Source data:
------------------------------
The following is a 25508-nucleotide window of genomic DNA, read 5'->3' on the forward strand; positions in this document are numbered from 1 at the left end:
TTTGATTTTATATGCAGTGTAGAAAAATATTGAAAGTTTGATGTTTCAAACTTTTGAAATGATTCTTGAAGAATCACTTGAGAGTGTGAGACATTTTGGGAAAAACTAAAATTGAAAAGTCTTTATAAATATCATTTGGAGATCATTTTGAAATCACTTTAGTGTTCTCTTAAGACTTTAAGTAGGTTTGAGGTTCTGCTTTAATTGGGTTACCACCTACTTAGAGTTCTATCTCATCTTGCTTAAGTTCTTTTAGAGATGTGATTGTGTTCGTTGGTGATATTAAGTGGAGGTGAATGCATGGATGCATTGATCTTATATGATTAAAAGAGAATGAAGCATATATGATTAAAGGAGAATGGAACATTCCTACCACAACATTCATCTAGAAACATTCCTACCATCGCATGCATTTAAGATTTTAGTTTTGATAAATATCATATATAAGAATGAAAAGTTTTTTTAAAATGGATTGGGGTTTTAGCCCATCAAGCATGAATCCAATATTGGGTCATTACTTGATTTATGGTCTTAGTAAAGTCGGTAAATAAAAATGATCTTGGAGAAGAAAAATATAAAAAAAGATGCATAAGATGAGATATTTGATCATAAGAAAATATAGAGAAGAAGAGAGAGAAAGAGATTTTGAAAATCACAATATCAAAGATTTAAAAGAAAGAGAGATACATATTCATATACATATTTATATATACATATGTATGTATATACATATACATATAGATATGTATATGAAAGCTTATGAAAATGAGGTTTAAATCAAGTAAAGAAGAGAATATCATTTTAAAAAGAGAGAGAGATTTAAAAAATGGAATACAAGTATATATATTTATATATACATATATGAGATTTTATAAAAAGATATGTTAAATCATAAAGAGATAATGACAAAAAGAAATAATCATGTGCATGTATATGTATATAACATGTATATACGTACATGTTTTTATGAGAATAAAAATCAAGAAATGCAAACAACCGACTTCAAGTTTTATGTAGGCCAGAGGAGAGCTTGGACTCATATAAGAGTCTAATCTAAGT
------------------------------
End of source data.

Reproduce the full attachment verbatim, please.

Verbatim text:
The following is a 25508-nucleotide window of genomic DNA, read 5'->3' on the forward strand; positions in this document are numbered from 1 at the left end:
TTTGATTTTATATGCAGTGTAGAAAAATATTGAAAGTTTGATGTTTCAAACTTTTGAAATGATTCTTGAAGAATCACTTGAGAGTGTGAGACATTTTGGGAAAAACTAAAATTGAAAAGTCTTTATAAATATCATTTGGAGATCATTTTGAAATCACTTTAGTGTTCTCTTAAGACTTTAAGTAGGTTTGAGGTTCTGCTTTAATTGGGTTACCACCTACTTAGAGTTCTATCTCATCTTGCTTAAGTTCTTTTAGAGATGTGATTGTGTTCGTTGGTGATATTAAGTGGAGGTGAATGCATGGATGCATTGATCTTATATGATTAAAAGAGAATGAAGCATATATGATTAAAGGAGAATGGAACATTCCTACCACAACATTCATCTAGAAACATTCCTACCATCGCATGCATTTAAGATTTTAGTTTTGATAAATATCATATATAAGAATGAAAAGTTTTTTTAAAATGGATTGGGGTTTTAGCCCATCAAGCATGAATCCAATATTGGGTCATTACTTGATTTATGGTCTTAGTAAAGTCGGTAAATAAAAATGATCTTGGAGAAGAAAAATATAAAAAAAGATGCATAAGATGAGATATTTGATCATAAGAAAATATAGAGAAGAAGAGAGAGAAAGAGATTTTGAAAATCACAATATCAAAGATTTAAAAGAAAGAGAGATACATATTCATATACATATTTATATATACATATGTATGTATATACATATACATATAGATATGTATATGAAAGCTTATGAAAATGAGGTTTAAATCAAGTAAAGAAGAGAATATCATTTTAAAAAGAGAGAGAGATTTAAAAAATGGAATACAAGTATATATATTTATATATACATATATGAGATTTTATAAAAAGATATGTTAAATCATAAAGAGATAATGACAAAAAGAAATAATCATGTGCATGTATATGTATATAACATGTATATACGTACATGTTTTTATGAGAATAAAAATCAAGAAATGCAAACAACCGACTTCAAGTTTTATGTAGGCCAGAGGAGAGCTTGGACTCATATAAGAGTCTAATCTAAGT